Why a Wasp Just Cut a Bee in Half (and Left with Its Rear End)

Nature is red in tooth and claw — an adage that applies to the smallest creatures as well as the largest.

Just ask one unfortunate half-bee, who was gnawed in two by a yellowjacket wasp in a new video posted to Reddit by user Iamnotburgerking. The video, posted without additional detail, shows the wasp pinning down and wrestling the bee and then slicing off its abdomen. The bee slayer then flies away with the bee's rear end and leaves the hapless insect's front half scrambling.

It's gross, but not very strange behavior for yellowjackets, which take a wide range of prey, said James Carpenter, curator of Hymenoptera (the group of insects that includes wasps) at the American Museum of Natural History in New York. The field dressing of the bee isn't unusual, either, Carpenter told Live Science.

"Social wasps cut up prey to make it transportable," he said. "Indeed, sometimes they chew it up into a food ball, getting rid of the appendages." [Beastly Feasts: Amazing Photos of Animals and Their Prey]

An Asian hornet kills a bee. (Image credit: photofort 77/Shutterstock)

The common name "yellowjackets" comprises a large group of predatory wasps. Their large, scissor-like jaws are made for capturing and gnawing on prey. The largest yellowjacket wasps, hornets, are the most frequent predators of bees, Carpenter said. Some species specialize in attacking beehives, he said, making bee raising (apiculture) all but impossible in those wasps' territories.

"An individual hornet can sit by the entrance to the hive, just crushing the bees," Carpenter said. Bees can sting, but hornets and other wasps have a size advantage. As such, some colonies defend themselves by mobbing the wasp attacker, Carpenter said, thus raising the wasp's body temperature and killing it via hyperthermia.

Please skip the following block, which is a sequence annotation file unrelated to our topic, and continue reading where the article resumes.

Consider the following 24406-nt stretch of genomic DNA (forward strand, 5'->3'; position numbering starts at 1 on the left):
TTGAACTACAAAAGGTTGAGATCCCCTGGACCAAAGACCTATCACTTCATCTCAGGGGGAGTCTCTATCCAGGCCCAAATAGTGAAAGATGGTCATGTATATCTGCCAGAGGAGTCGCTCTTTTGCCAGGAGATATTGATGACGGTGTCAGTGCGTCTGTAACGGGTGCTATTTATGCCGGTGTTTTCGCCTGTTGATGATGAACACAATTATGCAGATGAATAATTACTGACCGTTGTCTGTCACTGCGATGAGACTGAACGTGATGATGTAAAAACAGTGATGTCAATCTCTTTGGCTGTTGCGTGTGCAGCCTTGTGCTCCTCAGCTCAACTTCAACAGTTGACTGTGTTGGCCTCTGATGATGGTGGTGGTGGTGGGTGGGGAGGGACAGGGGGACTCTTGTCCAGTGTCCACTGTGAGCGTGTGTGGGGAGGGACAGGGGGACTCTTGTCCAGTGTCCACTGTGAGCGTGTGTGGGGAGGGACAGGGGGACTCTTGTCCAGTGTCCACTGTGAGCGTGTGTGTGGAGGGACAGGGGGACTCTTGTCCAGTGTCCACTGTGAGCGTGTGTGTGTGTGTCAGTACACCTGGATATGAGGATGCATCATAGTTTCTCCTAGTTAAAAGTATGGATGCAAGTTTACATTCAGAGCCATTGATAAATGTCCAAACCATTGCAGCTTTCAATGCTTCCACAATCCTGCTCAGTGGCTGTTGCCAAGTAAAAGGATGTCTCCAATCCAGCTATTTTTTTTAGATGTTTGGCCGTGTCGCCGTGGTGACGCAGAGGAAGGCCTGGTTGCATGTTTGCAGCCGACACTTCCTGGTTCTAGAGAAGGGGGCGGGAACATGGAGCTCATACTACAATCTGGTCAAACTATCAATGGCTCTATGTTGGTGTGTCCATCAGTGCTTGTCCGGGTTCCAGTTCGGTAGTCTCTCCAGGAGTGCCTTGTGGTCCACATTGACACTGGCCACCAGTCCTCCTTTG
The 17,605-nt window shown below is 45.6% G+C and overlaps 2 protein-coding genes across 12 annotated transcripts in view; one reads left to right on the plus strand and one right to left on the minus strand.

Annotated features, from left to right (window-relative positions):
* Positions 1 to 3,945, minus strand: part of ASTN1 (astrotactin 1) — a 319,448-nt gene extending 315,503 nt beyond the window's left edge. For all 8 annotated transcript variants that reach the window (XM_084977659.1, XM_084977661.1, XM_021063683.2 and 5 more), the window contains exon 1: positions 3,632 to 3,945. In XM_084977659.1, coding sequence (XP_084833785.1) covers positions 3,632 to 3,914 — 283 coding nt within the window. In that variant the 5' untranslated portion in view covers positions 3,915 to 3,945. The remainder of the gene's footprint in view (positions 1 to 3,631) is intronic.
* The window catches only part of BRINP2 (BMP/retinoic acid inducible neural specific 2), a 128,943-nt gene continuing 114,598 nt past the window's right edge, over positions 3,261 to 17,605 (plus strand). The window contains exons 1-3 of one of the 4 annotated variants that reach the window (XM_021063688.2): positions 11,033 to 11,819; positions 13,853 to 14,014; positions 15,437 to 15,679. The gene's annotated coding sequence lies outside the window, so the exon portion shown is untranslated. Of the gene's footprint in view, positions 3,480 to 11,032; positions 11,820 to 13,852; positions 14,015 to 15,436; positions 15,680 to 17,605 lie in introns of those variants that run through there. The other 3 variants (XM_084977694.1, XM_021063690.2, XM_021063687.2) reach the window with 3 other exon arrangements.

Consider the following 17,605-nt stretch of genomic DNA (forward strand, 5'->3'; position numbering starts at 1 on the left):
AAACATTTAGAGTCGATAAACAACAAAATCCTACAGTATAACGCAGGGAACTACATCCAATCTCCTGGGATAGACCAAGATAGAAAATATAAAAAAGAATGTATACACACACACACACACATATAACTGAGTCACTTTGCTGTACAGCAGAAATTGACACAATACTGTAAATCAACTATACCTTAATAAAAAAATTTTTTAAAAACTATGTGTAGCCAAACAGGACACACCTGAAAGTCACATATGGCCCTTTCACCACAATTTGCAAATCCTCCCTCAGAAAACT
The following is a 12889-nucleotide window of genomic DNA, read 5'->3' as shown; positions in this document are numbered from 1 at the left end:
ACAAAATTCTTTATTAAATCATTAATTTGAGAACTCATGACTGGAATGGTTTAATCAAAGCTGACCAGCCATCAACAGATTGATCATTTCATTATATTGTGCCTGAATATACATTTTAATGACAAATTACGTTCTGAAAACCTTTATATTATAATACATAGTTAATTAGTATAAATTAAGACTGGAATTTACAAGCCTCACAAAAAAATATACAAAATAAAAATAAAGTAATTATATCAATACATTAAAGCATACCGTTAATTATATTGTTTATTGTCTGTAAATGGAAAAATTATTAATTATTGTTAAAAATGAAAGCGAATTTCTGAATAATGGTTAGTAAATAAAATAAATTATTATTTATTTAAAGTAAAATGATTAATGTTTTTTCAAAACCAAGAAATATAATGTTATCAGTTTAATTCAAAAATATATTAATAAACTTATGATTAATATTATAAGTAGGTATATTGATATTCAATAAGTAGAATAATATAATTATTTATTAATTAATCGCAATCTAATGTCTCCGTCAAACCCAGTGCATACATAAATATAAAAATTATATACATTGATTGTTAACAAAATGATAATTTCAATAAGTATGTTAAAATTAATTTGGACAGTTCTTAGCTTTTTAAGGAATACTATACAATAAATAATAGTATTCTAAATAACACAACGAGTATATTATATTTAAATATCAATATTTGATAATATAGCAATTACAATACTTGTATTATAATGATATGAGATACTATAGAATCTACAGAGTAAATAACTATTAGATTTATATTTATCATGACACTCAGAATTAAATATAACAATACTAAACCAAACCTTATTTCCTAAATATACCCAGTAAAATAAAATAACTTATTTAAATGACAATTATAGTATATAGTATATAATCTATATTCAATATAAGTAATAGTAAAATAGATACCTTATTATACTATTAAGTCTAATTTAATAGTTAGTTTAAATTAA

Wasps have strange interactions with other insects, as well. In 2011, researchers reported that invasive yellowjackets in New Zealand were doing something never observed before: They were picking up ants that were nosing around their food sources, flying them a few inches away and dropping them. The confused ants would rarely make it back to the food, and the wasps managed to avoid head-to-head battles with the ants, which are capable of spraying acid at attackers.

It may be tempting to root for the poor bee in the Reddit video, but Carpenter said honeybees are actually invasive species in most areas of the world, and their presence disrupts native bees. Yellowjackets, on the other hand, keep many insect pests, including flies and beetle grubs, under control, so they can be a boon for agriculture, Carpenter said.

As for the bee's frantic head in the video, it may be destined to be wasp food, too. Wasps sometimes leave part of their prey and then return for it later, Carpenter said. There is good news for the bee, though: According to research released in April, it seems unlikely that honeybees can feel pain.

Original article on Live Science.  

Stephanie Pappas
Live Science Contributor

Stephanie Pappas is a contributing writer for Live Science, covering topics ranging from geoscience to archaeology to the human brain and behavior. She was previously a senior writer for Live Science but is now a freelancer based in Denver, Colorado, and regularly contributes to Scientific American and The Monitor, the monthly magazine of the American Psychological Association. Stephanie received a bachelor's degree in psychology from the University of South Carolina and a graduate certificate in science communication from the University of California, Santa Cruz.